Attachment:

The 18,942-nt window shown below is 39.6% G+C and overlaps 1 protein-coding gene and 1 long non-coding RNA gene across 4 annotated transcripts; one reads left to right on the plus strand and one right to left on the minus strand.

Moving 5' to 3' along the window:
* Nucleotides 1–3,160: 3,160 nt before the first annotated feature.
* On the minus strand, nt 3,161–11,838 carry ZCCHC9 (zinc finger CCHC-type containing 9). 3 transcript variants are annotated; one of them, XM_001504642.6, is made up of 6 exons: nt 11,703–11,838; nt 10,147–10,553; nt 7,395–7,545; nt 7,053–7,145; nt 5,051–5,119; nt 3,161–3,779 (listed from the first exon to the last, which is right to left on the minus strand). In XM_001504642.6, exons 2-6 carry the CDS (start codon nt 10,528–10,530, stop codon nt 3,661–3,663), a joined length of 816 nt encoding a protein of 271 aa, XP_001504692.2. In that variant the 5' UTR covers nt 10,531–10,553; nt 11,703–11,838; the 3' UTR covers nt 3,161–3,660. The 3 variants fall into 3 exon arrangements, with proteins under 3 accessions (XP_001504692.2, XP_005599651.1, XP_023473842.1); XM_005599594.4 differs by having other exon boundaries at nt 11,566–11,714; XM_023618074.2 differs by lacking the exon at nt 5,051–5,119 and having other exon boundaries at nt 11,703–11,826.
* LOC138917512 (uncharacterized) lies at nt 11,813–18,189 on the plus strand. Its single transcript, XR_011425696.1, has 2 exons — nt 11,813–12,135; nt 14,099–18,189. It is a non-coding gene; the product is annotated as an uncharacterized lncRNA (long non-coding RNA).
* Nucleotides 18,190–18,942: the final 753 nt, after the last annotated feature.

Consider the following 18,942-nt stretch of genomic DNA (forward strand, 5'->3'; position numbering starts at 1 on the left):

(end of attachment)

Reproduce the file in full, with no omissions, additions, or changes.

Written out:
The 18,942-nt window shown below is 39.6% G+C and overlaps 1 protein-coding gene and 1 long non-coding RNA gene across 4 annotated transcripts; one reads left to right on the plus strand and one right to left on the minus strand.

Moving 5' to 3' along the window:
* Nucleotides 1–3,160: 3,160 nt before the first annotated feature.
* On the minus strand, nt 3,161–11,838 carry ZCCHC9 (zinc finger CCHC-type containing 9). 3 transcript variants are annotated; one of them, XM_001504642.6, is made up of 6 exons: nt 11,703–11,838; nt 10,147–10,553; nt 7,395–7,545; nt 7,053–7,145; nt 5,051–5,119; nt 3,161–3,779 (listed from the first exon to the last, which is right to left on the minus strand). In XM_001504642.6, exons 2-6 carry the CDS (start codon nt 10,528–10,530, stop codon nt 3,661–3,663), a joined length of 816 nt encoding a protein of 271 aa, XP_001504692.2. In that variant the 5' UTR covers nt 10,531–10,553; nt 11,703–11,838; the 3' UTR covers nt 3,161–3,660. The 3 variants fall into 3 exon arrangements, with proteins under 3 accessions (XP_001504692.2, XP_005599651.1, XP_023473842.1); XM_005599594.4 differs by having other exon boundaries at nt 11,566–11,714; XM_023618074.2 differs by lacking the exon at nt 5,051–5,119 and having other exon boundaries at nt 11,703–11,826.
* LOC138917512 (uncharacterized) lies at nt 11,813–18,189 on the plus strand. Its single transcript, XR_011425696.1, has 2 exons — nt 11,813–12,135; nt 14,099–18,189. It is a non-coding gene; the product is annotated as an uncharacterized lncRNA (long non-coding RNA).
* Nucleotides 18,190–18,942: the final 753 nt, after the last annotated feature.

Consider the following 18,942-nt stretch of genomic DNA (forward strand, 5'->3'; position numbering starts at 1 on the left):